The Federal Reserve continues to insert itself in the capital markets. Now they are buying fixed income exchange traded funds (ETF) as well as individual corporate bonds. So, they are now copying the Bank of Japan and the ECB and becoming an outright buyer of publicly traded non-government assets. These policies have led to virtually zero economic growth for decades. Is that the end game here? What is it that they fear for them to do this? We have written about this in earlier commentary, but is this a signal by them that the worst is yet to come? Are they trying to bridge the gap between economic calamity and sustainable organic growth? Are they desperately hoping that fiscal stimulus will save the day and facilitate equilibrium? Is this equilibrium real? Or is it transitory due to the synthetic exogenous measures taken to arrive there? Stasis only happens at market clearing levels and this market has not cleared. Until policies support organic growth and market efficiencies, we will have to endure markets that are violently stochastic, technical in nature, and almost exclusively behavioral. Again, we preach patience here. Risk remains the primary dimension throughout the investment space.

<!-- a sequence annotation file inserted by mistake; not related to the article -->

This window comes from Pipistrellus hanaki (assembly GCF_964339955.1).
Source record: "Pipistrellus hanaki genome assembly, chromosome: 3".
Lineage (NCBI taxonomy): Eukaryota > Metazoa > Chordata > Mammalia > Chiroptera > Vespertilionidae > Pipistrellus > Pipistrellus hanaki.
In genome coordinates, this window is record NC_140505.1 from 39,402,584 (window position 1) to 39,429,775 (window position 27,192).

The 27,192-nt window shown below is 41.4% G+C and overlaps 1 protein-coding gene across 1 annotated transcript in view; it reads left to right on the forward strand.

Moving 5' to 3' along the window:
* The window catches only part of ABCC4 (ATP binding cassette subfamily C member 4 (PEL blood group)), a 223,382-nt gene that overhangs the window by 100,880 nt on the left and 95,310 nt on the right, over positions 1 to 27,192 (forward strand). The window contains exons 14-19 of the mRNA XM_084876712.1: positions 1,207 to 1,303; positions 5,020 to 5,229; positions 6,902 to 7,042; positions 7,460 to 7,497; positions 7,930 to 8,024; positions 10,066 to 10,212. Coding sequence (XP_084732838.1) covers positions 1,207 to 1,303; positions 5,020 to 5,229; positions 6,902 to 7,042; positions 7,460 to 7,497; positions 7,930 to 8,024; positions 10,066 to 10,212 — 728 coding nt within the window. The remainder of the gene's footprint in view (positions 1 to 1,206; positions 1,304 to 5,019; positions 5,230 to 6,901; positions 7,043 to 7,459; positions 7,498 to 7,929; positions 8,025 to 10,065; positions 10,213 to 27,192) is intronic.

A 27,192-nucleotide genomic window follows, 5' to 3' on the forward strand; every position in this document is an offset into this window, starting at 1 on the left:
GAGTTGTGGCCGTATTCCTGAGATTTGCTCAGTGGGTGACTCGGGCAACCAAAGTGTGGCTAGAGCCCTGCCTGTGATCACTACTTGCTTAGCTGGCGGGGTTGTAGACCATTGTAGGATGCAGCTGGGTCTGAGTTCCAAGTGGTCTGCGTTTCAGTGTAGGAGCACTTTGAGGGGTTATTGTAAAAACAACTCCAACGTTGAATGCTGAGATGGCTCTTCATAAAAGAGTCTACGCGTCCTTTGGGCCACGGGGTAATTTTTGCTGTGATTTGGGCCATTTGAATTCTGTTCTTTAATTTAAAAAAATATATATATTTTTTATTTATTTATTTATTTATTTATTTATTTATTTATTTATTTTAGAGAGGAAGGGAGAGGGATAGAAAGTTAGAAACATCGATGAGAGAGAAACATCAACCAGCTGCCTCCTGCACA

High yield and lower quality investment grade spreads have contracted precipitously over the past few weeks as a result of the Fed. The magnitude of these spread contractions imply that default risks have dropped by about 50% over that same period. Is that an accurate assessment? As investors we need to be compensated for accepting risk. Has risk really decreased so dramatically over that period? Or, is it because the Fed has inserted itself so impactfully that they have artificially distorted the markets? You know where we lie on this issue. The Fed is impacting the capital markets in ways that dramatically pervert fundamentals and in so doing has made it impossible for the markets to clear and function properly. No informed fixed income investor can possibly defend this reduction in risk in terms of the probability of economic contraction and thus defaults. It is a preposterous notion to even try. Investors and savers continuously lose all opportunity to be rewarded for the risks inherent throughout the fixed income markets disallowing them to generate meaningful income. The Fed is responsible for this outcome. By using massive liquidity insertions and market intrusions they have effectively destroyed these markets. For anyone buying these bonds you will not be compensated for the significant likelihood of defaults and bankruptcies that are going to happen over the coming quarters. Again, patience.